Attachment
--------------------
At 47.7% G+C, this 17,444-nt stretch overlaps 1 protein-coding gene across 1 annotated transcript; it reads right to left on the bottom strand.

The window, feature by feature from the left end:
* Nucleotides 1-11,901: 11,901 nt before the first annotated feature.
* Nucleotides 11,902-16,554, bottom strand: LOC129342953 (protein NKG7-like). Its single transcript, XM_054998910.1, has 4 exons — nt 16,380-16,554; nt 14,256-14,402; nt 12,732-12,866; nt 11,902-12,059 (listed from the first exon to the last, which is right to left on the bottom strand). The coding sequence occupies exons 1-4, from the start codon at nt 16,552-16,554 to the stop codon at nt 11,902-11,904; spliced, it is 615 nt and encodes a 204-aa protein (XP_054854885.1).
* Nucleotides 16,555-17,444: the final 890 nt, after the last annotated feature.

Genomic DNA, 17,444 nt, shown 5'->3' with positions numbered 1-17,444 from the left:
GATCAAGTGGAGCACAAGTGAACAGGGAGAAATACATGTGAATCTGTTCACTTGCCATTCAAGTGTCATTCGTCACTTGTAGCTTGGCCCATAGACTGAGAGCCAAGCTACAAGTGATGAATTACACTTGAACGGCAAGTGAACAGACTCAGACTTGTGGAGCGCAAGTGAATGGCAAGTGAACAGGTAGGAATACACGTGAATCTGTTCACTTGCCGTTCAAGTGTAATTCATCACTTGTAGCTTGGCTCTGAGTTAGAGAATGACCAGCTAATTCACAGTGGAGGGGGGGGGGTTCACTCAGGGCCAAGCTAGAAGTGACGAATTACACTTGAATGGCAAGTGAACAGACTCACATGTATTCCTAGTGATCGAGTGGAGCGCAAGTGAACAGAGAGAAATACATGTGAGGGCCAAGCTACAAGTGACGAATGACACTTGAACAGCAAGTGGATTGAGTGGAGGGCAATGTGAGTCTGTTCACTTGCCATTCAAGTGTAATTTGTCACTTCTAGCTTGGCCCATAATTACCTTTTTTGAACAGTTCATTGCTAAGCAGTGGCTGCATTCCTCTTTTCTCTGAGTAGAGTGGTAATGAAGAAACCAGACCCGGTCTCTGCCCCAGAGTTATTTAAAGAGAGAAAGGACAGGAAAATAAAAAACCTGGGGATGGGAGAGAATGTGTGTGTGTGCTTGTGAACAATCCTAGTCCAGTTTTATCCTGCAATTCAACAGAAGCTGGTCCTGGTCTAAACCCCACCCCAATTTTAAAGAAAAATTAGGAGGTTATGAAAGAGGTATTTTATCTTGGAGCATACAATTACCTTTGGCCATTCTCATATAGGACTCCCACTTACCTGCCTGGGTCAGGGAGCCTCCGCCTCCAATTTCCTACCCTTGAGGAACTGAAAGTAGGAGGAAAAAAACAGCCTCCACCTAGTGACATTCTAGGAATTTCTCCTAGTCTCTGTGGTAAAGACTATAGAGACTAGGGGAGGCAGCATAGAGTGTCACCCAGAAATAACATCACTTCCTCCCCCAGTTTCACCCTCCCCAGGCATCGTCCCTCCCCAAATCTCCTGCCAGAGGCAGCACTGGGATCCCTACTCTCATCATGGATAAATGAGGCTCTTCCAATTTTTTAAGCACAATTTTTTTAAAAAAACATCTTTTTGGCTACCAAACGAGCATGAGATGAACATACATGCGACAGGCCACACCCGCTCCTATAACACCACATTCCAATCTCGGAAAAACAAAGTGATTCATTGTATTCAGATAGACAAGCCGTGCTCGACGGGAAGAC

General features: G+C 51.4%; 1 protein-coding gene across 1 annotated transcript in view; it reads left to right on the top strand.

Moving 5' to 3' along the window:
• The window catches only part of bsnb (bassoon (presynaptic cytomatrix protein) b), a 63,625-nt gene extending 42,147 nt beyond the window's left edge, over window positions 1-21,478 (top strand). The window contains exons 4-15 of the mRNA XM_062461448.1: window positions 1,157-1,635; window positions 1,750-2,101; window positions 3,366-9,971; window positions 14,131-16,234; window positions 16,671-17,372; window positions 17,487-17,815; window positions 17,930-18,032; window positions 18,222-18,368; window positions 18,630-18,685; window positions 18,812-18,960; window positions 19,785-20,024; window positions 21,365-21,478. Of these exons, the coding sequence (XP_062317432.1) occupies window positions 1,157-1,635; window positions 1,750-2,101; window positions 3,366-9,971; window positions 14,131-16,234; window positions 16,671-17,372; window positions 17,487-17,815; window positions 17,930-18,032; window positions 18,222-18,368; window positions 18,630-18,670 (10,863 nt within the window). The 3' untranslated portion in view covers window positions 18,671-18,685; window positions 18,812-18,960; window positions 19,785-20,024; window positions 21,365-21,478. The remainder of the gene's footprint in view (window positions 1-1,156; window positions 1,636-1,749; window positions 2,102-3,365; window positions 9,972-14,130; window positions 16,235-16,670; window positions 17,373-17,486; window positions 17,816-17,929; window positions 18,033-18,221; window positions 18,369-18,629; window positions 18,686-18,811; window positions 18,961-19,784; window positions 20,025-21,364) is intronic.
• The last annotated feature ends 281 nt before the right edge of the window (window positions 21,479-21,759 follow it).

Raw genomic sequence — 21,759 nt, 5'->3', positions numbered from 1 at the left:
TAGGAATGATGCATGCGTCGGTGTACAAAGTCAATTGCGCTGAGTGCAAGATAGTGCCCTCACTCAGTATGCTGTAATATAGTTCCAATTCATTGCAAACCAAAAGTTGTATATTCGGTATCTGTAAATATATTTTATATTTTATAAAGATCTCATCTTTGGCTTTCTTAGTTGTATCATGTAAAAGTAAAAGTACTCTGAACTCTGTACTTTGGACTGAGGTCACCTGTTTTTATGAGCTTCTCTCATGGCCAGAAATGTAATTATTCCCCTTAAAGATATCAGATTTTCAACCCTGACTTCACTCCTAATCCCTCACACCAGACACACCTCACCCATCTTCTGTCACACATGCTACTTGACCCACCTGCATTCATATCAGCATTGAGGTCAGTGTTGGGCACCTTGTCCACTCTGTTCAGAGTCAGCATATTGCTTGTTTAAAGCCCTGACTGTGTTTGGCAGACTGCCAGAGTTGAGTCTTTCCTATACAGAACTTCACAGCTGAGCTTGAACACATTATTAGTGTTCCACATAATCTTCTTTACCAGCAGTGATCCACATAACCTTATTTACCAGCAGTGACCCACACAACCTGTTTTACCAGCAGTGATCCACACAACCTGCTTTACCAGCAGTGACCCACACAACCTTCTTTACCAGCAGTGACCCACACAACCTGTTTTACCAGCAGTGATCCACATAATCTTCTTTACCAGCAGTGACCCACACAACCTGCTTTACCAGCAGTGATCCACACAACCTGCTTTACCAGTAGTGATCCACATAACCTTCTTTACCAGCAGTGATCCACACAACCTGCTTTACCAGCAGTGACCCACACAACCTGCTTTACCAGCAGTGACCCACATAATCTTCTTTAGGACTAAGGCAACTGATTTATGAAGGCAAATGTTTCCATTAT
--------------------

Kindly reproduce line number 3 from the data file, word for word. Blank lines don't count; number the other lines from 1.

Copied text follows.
* Nucleotides 1-11,901: 11,901 nt before the first annotated feature.